I'm not saying protein is not often a limiting factor for many people in the world, but in your own personal goal of food production and food production for your animals calories play a very large part.


    Digging
     
  4. aikidesigns

    aikidesigns Junior Member

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    Tetragonia tetragonoides (warrigal greens or new Zealand spinach - is this the same as puha?) might be worth trying.
    Also have a look at mealworms (Google is your friend) - you can grow them in a mixture of oats/other grains and bran in plastic tubs. A damp sponge will attract them to the top for collection. Some chooks may need to be trained to recognize them as part of their complete breakfast. I also throw the occasional handful of worms from the worm farm in to the girls too...
     
  5. digging

    digging Junior Member

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    Yes bug are a great chicken food source but since we are trying to find ways to not feed grain to chicken perhaps there are other methods and traps we can make to bring bug food to our birds.

    digging
     
  6. pebble

    pebble Junior Member

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    Location:
    inland Otago, NZ
    Climate:
    Inland maritime/hot/dry/frosty
    Roadkill should do it.

    Paul Wheaton has a great (explicit) vid on teaching chooks to eat slugs.

    NZ spinach and puha are different plants. But chooks love puha too.
     
  7. aikidesigns

    aikidesigns Junior Member

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    Haha I didn't notice there were two more pages of this thread! I apologise if my last post was slightly off the current topic. =P
    Protein supply is important but it must be balanced by fats if we (or our stock) are not to suffer from "rabbit starvation" (Wikipedia is your friend) where the body effectively becomes poisoned by proteins which it cannot assimilate. Basically, in a wild or feral chicken (Gallus gallus aka Red Jungle Fowl) most of the proteins are supplied by insects and other invertebrates, then by seeds/grains - often naturally dehydrated. Fats are probably largely supplied by seeds, though animal fats do play a part. Protein content of eggs that domestic hens produce daily (an unnatural situation) may to some extent come from these sources, but are also synthesized using a variety of amino acids found in the birds diet (both plant and animal foods). Don't worry too much about protein - if they are eating insects they are probably getting enough. Fats are important but as long as there is a seed component (e.g. wild or domesticated grains) in their diet they will manage their own levels.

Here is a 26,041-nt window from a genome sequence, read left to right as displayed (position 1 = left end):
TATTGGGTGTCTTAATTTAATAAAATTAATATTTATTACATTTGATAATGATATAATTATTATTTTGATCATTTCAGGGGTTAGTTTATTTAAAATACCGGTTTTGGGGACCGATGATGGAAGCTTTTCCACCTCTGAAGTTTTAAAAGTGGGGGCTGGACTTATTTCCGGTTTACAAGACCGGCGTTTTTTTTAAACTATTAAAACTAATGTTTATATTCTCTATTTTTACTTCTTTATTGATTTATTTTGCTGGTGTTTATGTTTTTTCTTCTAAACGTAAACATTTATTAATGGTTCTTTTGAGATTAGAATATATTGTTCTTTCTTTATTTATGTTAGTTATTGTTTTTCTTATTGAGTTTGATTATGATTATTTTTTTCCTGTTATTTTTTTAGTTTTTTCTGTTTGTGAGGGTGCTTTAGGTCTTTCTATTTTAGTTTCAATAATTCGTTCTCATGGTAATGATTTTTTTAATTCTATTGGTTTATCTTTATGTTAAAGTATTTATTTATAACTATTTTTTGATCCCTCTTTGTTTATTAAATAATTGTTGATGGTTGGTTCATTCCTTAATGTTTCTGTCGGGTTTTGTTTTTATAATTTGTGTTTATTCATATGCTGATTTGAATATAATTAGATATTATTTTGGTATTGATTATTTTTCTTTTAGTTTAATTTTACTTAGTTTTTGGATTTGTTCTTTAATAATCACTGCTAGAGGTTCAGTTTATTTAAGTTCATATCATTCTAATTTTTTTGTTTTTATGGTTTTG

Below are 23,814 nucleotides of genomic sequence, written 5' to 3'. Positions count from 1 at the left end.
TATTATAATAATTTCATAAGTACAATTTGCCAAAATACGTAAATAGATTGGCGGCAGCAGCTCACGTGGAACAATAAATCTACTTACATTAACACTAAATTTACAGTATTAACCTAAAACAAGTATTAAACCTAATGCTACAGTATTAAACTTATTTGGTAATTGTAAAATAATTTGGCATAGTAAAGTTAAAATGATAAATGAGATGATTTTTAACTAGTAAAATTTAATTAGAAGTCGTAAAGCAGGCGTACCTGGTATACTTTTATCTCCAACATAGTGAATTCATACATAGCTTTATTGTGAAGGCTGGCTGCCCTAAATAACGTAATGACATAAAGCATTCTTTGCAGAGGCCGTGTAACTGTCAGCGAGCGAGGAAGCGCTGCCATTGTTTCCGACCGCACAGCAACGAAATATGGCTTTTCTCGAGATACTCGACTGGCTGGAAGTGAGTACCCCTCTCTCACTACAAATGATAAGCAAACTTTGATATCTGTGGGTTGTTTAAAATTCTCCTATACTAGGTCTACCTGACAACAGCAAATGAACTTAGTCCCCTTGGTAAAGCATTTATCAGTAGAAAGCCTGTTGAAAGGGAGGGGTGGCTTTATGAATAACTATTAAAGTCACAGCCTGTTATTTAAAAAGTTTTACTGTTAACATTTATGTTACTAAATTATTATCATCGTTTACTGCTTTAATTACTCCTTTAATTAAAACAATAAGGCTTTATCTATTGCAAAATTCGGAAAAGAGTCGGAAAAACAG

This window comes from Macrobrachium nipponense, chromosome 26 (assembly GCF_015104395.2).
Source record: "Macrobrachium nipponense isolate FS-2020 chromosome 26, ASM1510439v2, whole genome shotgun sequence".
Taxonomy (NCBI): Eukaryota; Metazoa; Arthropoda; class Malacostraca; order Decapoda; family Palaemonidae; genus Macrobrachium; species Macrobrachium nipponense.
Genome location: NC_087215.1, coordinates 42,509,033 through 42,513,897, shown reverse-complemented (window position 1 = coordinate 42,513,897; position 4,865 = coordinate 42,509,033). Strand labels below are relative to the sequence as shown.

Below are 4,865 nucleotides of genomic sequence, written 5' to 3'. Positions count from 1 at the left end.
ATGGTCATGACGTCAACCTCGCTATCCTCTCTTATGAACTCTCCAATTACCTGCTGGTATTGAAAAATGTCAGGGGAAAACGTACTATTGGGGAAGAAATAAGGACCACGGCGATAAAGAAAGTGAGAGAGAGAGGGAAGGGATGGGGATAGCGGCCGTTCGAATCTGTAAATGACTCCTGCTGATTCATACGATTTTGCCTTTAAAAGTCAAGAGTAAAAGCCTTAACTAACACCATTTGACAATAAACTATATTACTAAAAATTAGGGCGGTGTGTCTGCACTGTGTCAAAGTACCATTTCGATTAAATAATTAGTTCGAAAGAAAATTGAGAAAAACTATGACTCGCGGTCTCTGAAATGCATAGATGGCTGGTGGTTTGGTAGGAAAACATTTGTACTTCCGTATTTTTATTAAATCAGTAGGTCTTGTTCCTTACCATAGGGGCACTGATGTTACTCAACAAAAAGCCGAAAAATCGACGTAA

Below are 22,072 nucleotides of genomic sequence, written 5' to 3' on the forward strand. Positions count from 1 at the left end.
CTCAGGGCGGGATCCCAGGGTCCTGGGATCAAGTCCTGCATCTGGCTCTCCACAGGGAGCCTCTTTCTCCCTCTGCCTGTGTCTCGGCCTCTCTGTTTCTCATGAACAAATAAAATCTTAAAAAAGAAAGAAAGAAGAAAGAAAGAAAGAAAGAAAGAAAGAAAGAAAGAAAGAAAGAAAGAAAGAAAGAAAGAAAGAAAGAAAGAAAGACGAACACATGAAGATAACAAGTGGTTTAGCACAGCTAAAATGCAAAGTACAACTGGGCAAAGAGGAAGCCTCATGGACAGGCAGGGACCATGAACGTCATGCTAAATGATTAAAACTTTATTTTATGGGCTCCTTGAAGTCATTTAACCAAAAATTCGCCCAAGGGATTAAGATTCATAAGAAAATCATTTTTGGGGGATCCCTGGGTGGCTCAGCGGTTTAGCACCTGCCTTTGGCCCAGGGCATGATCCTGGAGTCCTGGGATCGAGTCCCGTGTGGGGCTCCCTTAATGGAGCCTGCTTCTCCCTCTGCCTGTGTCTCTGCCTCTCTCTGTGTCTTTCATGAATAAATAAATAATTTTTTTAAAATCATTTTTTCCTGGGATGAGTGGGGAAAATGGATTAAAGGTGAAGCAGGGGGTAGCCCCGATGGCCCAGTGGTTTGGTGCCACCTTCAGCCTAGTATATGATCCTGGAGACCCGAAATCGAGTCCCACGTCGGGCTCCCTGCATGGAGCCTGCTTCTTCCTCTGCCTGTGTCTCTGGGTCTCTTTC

As eco4560 pointed out, weed utilisation is a key strategy for any poultry system - most weeds produce vast quantities of carbohydrates/roughage in their leaves and seeds, as well as being mineral- and amino acid-rich. Free-ranging birds generally know what they need, and serve themselves.
    There was a great article on chook forage plants in the Australian magazine Organic Gardener recently - recommended species included chickweed (Stellaria media), cleavers (Galium aparine), spinach (Spinacia oleracea), beet/chard (Beta vulgaris c.v.) etc. The article also recommended grated carrot as part of a homemade monthly worming mash to repel intestinal worms. If anyone is interested I can drag out the mag and post the recipe here...
     
  8. aikidesigns

    aikidesigns Junior Member

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    re: mealworms
    Here is a (perhaps overly) comprehensive article on breeding mealworms. The feed is mostly bran with some wholemeal flour and yeast. Bran can be obtained from a number of sources including rice/wild-rice, and easy to grow grain crops such as oats (good for cold/damp climates). Wholemeal flour component can be from spoiled home supplies or just ground up from wild/weed grains collected locally. Yeast can be bought or cultivated from raisins in a flour and water mix (see here for a recipe).